'Wealth tax' would rob innovation, says analyst
Anyone who's paid any attention to this election season has likely heard a candidate or two throw out the idea of a wealth tax. But what is that exactly?
Mississippi officials are calling for the state's public schools leader to resign and a family advocacy group is seconding that suggestion.
Carey Wright, education superintendent for the state, created a political firestorm when she said public school districts should abide by the controversial transgender-friendly edict announced last week by the Obama administration.
She later walked back that suggestion but her job is now in jeopardy.
A spokesman for Mississippi-based American Family Association says Wright should step down.
"We do not believe that Dr. Wright is fit to serve as the leader for our children, and the parents of our children, in the State of Mississippi," says AFA Action spokesman Rob Chambers.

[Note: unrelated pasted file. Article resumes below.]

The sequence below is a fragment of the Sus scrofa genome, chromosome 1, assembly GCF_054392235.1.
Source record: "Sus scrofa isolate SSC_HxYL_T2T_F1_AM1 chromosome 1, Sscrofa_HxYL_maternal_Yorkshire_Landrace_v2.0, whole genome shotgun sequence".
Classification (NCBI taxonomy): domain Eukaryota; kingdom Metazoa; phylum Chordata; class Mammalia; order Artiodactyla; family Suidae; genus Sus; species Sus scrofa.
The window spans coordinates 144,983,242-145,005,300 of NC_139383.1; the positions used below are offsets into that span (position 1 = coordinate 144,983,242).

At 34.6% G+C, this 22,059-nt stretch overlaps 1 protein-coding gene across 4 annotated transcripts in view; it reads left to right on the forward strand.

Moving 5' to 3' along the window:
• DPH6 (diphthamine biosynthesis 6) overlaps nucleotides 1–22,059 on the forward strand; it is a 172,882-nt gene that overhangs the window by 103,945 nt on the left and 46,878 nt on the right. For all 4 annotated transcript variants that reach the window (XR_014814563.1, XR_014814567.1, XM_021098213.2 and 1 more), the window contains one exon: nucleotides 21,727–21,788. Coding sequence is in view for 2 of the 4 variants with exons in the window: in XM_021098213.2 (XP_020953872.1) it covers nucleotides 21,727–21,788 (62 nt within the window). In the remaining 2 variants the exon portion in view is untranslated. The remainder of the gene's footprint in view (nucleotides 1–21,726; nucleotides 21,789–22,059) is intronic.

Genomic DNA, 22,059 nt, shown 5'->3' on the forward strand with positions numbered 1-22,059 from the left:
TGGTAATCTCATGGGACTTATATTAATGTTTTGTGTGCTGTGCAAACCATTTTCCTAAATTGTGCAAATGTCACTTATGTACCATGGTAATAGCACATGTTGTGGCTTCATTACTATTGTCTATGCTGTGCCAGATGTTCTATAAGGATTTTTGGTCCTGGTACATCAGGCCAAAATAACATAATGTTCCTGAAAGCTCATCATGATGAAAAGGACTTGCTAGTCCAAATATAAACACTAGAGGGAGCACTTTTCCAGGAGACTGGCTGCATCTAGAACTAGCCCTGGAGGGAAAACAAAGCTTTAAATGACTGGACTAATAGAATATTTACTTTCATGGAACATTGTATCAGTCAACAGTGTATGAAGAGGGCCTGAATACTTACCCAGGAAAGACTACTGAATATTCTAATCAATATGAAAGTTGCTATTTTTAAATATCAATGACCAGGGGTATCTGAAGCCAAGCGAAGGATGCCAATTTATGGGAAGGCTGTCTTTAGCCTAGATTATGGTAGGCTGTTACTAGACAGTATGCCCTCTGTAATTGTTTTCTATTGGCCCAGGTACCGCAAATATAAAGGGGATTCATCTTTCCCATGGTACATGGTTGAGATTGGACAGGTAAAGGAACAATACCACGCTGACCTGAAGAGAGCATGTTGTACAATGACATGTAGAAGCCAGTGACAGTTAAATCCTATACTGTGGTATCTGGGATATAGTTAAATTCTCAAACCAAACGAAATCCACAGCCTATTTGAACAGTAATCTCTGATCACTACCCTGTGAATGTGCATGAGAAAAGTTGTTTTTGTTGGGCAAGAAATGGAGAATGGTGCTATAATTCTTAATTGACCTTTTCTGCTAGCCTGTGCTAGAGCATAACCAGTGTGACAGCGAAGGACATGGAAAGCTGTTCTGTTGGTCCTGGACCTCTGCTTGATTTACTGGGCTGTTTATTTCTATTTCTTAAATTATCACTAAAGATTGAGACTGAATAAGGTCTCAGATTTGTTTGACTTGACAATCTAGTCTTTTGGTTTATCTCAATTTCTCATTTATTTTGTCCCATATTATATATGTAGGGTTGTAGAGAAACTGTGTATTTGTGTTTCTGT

Wright came to Mississippi from the public school system in Washington, D.C., Chambers points out, and Mississippi is witnessing an "import" of those educational beliefs in the Magnolia State.
Governor Phil Bryant immediately rejected the edict, which came May 13 in a joint letter from the U.S. Department of Education and U.S. Department of Justice.
In an American Family Radio interview, Mississippi state Sen. Michael Watson pointed out that the Mississippi Board of Education sets policy for the state's Department of Education.
"Not the superintendent," he said, referring to Wright.
She imposed her "own political will" on the state and deserves to be fired, Watson said.
A second state senator, Angela Hill, has said Wright decided to comply with a "federal directive" instead of the will of Mississippi citizens.
Both Hill and Watson have penned a letter asking Wright to step down.
News stories each weekday from reporters you can trust without the liberal bias found in much of "mainstream" media.